Age-related macular degeneration (AMD)

The treatment offered at Vision Pros Ophthalmology Clinic for age-related macular degeneration includes prescribing nutritional supplements, lifestyle changes, low vision aids, and eye injections.

The most effective measure you can take to preserve your vision as you get older is to get your eyes examined regularly by an experienced ophthalmologist who will be able to inform you when new AMD treatment procedures are approved.

Treatment types

Age-related macular degeneration (AMD) treatment offered at Vision Pros Ophthalmology Clinic includes the following:

Nutritional supplements

Nutritional supplements to treat age-related macular degeneration include AREDS and AREDS 2 supplements, named after the Age-Related Eye Disease Study conducted in 19991

A 5-year study conducted by Dr. Emily Chew of the National Eye Institute found that participants with an early-stage AMD diagnosis were 25% less likely to develop advanced AMD when they took AREDS dietary supplements. 

AREDS supplements contain the following antioxidant vitamins and minerals:

AREDS supplements combined with leafy green vegetables and fish lowered the risk of advanced age-related macular degeneration in this study’s participants. 

AREDS2 supplements no longer contain omega-3 fatty acids (found in oily fish) but include lutein and zeaxanthin, and this new combination proved 20% more effective at reducing the progression of AMD than AREDS nutritional supplements.

Note that your ophthalmologist may recommend that if you’ve been diagnosed with a more advanced form of AMD, lifestyle and dietary changes may be more effective at slowing down and preventing further central vision loss. 

Lifestyle changes

While AREDS2 supplements help preserve your central vision if you’ve been diagnosed with age-related macular degeneration, lifestyle changes may help prevent AMD from occurring in the first place.

The changes you can make to your lifestyle and diet to prevent or slow down AMD include the following:

Low-vision aids

Your ophthalmologist or optometrist may recommend that you use low-vision aids if you’ve been diagnosed with age-related macular degeneration and experience reduced central vision.

Low vision aids include the following:


Injections are also available to treat forms of neovascular or wet age-related macular degeneration.

The most recommended AMD injections include antiVEGF drugs or VEGF inhibitors.

In neovascular AMD, an overproduction of vascular endothelial growth factor (VEGF) results in uncontrolled growth of the blood vessels underneath or within the Macula.

VEGF inhibitor injections are a first-line treatment option for wet AMD because they inhibit this growth factor, causing the abnormal blood vessels to regress reducing or completely shutting down exudative activity altogether. If diagnosed and treated in a timely manner, permanent scarring of the macula may be avoided, with a much better visual prognosis.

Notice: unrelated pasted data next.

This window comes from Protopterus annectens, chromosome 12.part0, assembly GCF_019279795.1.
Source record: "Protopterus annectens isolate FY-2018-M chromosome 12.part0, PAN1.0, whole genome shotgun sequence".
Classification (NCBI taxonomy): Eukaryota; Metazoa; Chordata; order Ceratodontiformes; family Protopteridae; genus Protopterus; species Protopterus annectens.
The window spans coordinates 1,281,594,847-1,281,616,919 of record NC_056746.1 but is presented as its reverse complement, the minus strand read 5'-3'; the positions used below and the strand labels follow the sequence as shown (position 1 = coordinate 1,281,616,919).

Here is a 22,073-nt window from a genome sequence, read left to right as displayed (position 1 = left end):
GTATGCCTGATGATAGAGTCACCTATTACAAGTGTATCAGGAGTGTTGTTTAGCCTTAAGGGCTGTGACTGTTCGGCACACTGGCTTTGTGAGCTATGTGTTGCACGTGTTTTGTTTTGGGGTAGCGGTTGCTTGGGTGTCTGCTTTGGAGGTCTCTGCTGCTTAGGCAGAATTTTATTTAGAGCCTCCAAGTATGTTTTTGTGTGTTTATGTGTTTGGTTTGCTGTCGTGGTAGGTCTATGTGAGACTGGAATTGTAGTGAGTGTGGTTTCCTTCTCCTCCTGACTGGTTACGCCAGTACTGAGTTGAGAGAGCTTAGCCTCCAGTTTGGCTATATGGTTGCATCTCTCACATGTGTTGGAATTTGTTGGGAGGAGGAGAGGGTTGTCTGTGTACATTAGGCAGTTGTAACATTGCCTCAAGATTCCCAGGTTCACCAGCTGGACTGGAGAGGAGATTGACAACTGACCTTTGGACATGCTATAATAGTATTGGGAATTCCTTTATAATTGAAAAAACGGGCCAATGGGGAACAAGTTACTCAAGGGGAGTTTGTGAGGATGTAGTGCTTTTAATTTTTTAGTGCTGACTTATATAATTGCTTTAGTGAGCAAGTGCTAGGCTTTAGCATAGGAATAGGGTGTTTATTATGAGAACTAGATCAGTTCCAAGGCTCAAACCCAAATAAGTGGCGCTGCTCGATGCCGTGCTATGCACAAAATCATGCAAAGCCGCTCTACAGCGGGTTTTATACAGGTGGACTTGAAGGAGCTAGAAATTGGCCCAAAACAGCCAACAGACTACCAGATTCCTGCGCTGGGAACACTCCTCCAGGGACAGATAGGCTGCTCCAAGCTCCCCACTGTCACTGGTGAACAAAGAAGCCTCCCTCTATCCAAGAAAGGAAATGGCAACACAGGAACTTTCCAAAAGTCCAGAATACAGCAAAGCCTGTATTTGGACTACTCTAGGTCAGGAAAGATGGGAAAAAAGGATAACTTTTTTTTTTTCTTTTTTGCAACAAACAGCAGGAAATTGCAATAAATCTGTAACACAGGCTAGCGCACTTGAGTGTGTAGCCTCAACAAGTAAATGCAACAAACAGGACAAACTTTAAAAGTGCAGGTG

Depending on the stage and type of wet AMD, your ophthalmologist may recommend one of the following VEGF inhibitors:

Risks of Intravitreal Injections

An injection for age-related macular degeneration is an outpatient procedure. It is a relatively safe intervention with a minimal chance of severe side effects (about 1/2000). Some common but not dangerous side effects include sub-conjunctival hemorrhage, irritation, and foreign body sensation. The risk of infection is low (1/2000), but it is a serious complication that poses a risk of permanent visual loss or damage. Other rare risks include:

What happens during the VEGF inhibitor procedure?

Here’s what happens during VEGF inhibitor injection treatment:


Before seeing the doctor, a technician will record your vision, and pressure, before dilating your pupil(s), and performing an OCT scan of your maculas.


The ophthalmologist will apply eye drops to numb your eye, and iodine drops will be used to prevent infection. The doctor can always freeze your eyes using other techniques depending on your wishes. Your eye(s) will be kept open with a small speculum.


The ophthalmologist will inject the medicine into the eye.


Your eye(s) will be rinsed multiple times with artificial tears to remove all traces of iodine. You will be given a sample of artificial tears to use as needed if any irritation.

Recovering from AMD treatment

Recovering from injections should take a few days to a few weeks.

Follow-up treatment after an eye injection:

Contact your ophthalmologist if you notice any of the following as they could be signs of infection:

The chance of having an infection after an eye injection (also known as endophthalmitis) is very low (about 1/2000). This will typically manifest 48 hours after an injection, so discomfort the day of the injection is never due to an infection from the injection. 

Note that you may have varying degrees of irritation or red spots on the eye, blurry vision and itchy, teary, red eyes after an injection. 

These side effects are usually temporary, and your ophthalmologist may recommend soothing, preservative-free eye drops.

For any concerns related to your aftercare, contact Vision Pros during office hours. If you require emergency assistance after hours, please consult with your local emergency without delay. 

Why choose Vision Pros to treat your AMD?

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